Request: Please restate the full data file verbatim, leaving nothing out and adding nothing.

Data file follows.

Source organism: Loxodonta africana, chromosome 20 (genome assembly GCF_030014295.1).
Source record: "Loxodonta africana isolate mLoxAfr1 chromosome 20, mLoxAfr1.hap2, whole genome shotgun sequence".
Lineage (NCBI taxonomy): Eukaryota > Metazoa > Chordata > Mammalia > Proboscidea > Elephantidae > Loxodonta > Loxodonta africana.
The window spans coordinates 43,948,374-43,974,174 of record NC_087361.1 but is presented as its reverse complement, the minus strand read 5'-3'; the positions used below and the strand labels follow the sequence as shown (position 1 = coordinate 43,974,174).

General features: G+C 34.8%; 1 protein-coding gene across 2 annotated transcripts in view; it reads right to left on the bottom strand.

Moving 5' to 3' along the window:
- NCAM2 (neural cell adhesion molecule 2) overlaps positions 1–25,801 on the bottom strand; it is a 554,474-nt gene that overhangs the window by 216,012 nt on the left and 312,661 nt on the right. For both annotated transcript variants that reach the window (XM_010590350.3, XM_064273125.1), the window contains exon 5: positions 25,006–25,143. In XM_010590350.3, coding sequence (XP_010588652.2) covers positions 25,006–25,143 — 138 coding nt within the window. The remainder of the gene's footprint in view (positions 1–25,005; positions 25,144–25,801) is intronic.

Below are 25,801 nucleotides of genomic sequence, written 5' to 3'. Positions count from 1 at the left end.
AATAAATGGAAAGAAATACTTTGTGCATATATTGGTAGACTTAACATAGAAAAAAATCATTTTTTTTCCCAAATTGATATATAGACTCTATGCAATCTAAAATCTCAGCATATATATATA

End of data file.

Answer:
Source organism: Loxodonta africana, chromosome 20 (genome assembly GCF_030014295.1).
Source record: "Loxodonta africana isolate mLoxAfr1 chromosome 20, mLoxAfr1.hap2, whole genome shotgun sequence".
Lineage (NCBI taxonomy): Eukaryota > Metazoa > Chordata > Mammalia > Proboscidea > Elephantidae > Loxodonta > Loxodonta africana.
The window spans coordinates 43,948,374-43,974,174 of record NC_087361.1 but is presented as its reverse complement, the minus strand read 5'-3'; the positions used below and the strand labels follow the sequence as shown (position 1 = coordinate 43,974,174).

General features: G+C 34.8%; 1 protein-coding gene across 2 annotated transcripts in view; it reads right to left on the bottom strand.

Moving 5' to 3' along the window:
- NCAM2 (neural cell adhesion molecule 2) overlaps positions 1–25,801 on the bottom strand; it is a 554,474-nt gene that overhangs the window by 216,012 nt on the left and 312,661 nt on the right. For both annotated transcript variants that reach the window (XM_010590350.3, XM_064273125.1), the window contains exon 5: positions 25,006–25,143. In XM_010590350.3, coding sequence (XP_010588652.2) covers positions 25,006–25,143 — 138 coding nt within the window. The remainder of the gene's footprint in view (positions 1–25,005; positions 25,144–25,801) is intronic.

Below are 25,801 nucleotides of genomic sequence, written 5' to 3'. Positions count from 1 at the left end.
AATAAATGGAAAGAAATACTTTGTGCATATATTGGTAGACTTAACATAGAAAAAAATCATTTTTTTTCCCAAATTGATATATAGACTCTATGCAATCTAAAATCTCAGCATATATATATA